Scotland's largest library is offering visitors a fantastic opportunity to view theatrical props and memorabilia linked with some of the country's best-known celebrities including Alan Cumming, David Tennant, Tony Roper, John Byrne and many more.
The National Library of Scotland's 'Curtain Up: 40 Years of Scottish Theatre' exhibition, which runs from December 19 to May 3, will celebrate the country's rich and vibrant theatrical tradition.
The exhibition covers the period from the groundbreaking work of the 7:84 Scotland theatre company in the 1970s to the launch of the National Theatre of Scotland in 2006.
Among a wealth of theatre archives, props and costumes, the centrepiece of the exhibition will be John Byrne's original 'pop-up book' stage set for 'The Cheviot, The Stag and the Black, Black Oil', which was first performed in 1973. Byrne, currently working on the set design for Edinburgh Festival Theatre production 'Off Kilter', dropped by the Library earlier today (Friday) to view his creation ahead of tomorrow's exhibition opening.
The Paisley-born artist and playwright - whose work includes the play 'The Slab Boys' and successful TV series 'Tutti Frutti', and visual art includes album covers for The Beatles and Billy Connolly - said: 'I was delighted to see the book, and I'm so glad to see that it's survived so well. It's a real memento of a dynamic time in Scottish theatre.'
Other highlights include Tony Roper's hand-written script for 'The Steamie', the gold 3-piece costume worn by Alan Cumming in 'The Bacchae' and a wealth of pictures of Scottish acting talent, including Siobhan Redmond, David Tennant, Brian Cox and Una McLean.
Tony Roper said: 'It is an honour to have my wee jotter containing the first play I ever attempted on display at the National Library. Thank you to all the performers and audiences who have made it such a magical event in my life.'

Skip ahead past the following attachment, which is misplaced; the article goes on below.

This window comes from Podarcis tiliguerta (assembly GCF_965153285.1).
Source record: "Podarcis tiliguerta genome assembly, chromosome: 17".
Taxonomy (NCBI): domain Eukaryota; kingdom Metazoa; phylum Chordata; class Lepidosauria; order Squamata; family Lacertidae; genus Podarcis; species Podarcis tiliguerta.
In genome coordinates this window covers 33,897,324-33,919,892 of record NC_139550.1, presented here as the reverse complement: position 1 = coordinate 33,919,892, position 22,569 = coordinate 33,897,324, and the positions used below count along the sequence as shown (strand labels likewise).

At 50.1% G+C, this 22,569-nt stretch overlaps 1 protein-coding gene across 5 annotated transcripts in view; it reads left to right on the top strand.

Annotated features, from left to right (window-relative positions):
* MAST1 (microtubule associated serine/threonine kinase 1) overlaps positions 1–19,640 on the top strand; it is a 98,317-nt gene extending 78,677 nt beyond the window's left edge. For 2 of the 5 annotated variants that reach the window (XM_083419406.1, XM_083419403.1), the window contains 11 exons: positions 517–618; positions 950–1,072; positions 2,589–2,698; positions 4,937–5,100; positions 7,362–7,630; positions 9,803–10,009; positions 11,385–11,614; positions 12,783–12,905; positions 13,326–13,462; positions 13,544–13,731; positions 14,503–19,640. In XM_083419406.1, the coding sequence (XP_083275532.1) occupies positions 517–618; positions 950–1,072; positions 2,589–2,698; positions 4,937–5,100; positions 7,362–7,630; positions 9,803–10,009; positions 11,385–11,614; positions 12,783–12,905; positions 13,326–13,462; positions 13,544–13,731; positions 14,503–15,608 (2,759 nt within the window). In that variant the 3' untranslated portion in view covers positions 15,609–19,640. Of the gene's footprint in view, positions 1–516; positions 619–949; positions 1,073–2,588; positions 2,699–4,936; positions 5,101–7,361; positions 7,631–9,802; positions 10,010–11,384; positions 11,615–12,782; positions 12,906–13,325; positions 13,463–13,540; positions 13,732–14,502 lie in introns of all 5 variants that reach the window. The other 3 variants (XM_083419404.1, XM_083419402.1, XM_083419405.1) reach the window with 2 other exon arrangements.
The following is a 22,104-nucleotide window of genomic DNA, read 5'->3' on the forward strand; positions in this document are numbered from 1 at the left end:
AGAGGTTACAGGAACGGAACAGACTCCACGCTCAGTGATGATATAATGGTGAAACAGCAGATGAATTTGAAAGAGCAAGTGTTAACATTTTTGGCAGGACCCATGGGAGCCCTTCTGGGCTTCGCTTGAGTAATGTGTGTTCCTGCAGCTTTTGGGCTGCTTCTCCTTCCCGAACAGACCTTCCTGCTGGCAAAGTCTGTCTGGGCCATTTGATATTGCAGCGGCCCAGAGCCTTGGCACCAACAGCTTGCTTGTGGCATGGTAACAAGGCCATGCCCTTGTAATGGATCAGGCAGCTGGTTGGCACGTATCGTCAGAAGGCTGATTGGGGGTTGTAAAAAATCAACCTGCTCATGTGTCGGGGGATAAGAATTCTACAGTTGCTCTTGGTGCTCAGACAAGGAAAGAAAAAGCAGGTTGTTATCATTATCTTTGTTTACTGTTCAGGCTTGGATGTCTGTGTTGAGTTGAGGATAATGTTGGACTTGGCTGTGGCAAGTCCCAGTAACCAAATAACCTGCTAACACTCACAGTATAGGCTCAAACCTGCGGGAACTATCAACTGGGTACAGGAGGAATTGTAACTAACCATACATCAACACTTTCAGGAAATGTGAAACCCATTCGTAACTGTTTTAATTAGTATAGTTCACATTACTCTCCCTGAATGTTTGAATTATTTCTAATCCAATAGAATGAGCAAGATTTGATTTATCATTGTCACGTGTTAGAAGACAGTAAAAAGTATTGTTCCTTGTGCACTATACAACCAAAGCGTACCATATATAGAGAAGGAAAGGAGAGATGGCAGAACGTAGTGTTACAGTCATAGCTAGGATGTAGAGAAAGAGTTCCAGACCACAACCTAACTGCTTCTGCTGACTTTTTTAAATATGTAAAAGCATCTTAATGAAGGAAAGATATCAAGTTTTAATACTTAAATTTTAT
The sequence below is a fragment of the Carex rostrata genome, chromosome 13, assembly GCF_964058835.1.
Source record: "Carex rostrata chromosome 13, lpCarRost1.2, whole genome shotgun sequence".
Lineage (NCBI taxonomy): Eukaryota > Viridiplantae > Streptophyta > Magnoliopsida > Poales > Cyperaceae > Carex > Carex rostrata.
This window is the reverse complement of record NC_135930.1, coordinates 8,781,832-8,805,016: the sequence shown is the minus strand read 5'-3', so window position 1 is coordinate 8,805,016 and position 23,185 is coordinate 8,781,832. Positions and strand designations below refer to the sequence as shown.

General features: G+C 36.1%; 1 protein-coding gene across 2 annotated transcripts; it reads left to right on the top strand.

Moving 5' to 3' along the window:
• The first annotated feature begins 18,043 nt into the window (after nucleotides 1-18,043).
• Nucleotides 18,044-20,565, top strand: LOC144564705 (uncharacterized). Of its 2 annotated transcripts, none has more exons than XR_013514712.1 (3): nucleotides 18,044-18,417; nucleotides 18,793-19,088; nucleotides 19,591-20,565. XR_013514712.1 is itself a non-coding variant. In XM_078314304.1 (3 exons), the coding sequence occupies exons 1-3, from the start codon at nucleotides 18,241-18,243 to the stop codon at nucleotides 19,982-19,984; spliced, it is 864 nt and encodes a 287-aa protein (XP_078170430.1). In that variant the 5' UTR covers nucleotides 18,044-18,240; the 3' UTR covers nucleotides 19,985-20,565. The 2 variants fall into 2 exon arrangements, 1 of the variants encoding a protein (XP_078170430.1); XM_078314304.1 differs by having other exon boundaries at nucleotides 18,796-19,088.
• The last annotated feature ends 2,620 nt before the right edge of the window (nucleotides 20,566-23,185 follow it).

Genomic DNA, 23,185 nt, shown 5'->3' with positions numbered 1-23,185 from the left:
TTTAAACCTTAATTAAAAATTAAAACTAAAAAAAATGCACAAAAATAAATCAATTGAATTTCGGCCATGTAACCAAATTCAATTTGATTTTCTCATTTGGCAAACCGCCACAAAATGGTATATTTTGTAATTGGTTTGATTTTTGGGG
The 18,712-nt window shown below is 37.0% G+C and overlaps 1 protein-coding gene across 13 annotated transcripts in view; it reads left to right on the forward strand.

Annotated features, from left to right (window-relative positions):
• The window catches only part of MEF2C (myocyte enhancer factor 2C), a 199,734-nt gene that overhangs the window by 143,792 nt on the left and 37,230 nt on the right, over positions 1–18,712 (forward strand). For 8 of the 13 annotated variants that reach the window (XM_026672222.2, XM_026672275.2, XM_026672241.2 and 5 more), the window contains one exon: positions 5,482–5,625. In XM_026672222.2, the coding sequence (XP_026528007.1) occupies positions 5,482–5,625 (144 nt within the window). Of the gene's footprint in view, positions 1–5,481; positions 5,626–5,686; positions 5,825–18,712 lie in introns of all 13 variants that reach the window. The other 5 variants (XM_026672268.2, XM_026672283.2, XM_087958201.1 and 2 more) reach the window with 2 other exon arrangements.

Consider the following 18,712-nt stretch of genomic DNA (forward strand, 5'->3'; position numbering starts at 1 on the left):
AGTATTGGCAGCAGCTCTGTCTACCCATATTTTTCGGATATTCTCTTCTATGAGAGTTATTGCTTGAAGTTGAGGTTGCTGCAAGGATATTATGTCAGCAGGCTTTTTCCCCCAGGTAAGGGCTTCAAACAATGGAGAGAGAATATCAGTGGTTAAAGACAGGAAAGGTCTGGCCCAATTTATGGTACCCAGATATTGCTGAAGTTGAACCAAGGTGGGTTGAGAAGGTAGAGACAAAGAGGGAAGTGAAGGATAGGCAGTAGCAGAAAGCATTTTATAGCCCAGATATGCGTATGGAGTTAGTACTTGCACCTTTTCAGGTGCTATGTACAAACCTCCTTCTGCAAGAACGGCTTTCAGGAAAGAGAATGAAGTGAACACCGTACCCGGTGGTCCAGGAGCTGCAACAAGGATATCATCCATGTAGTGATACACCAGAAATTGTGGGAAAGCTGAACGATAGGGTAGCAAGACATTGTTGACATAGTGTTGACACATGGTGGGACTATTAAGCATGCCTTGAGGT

The exhibition will also include a billboard wall where the library will showcase promotional material from current productions from theatres across Scotland.
Sally Harrower, manuscripts curator at NLS said: 'Theatre, and particularly contemporary theatre, is perhaps not an area that people would think of when they think of the National Library of Scotland. However, the collections are quite extensive; in addition to the archives which the Library owns, we have important collections on deposit from the likes of the Traverse Theatre and Edinburgh International Festival. It's been a real treat going through these collections choosing material to show and stories to tell.'
Andrew Martin, curator of Modern Scottish Collections added: 'The exhibition takes us from the 1970s through to the present day, so it is important that we include materials highlighting what?s happening here and now in Scotland's theatres. So we've invited theatres to become a part of our exhibition by sending us flyers, posters or any other promotional materials for productions taking place between December and May.'
Production photographs, play scripts, correspondence, posters, programmes and archive footage will also be displayed, as well as published editions, reviews, advertising material for some of the key plays of the period. Productions represented will include 'The Steamie', 'Slab Boys', 'Mary Queen of Scots Got Her Head Chopped Off' and 'Black Watch'.
An exciting events programme will run alongside the exhibition - full details on the National Library website at www.nls.uk/events. You can also follow the Library on Facebook (listed as 'National Library of Scotland') or Twitter (listed as 'natlibscot') for up-to-date news and events information.
National Library of Scotland
George IV Bridge
Tel: 0131 623 3700
18 December 2009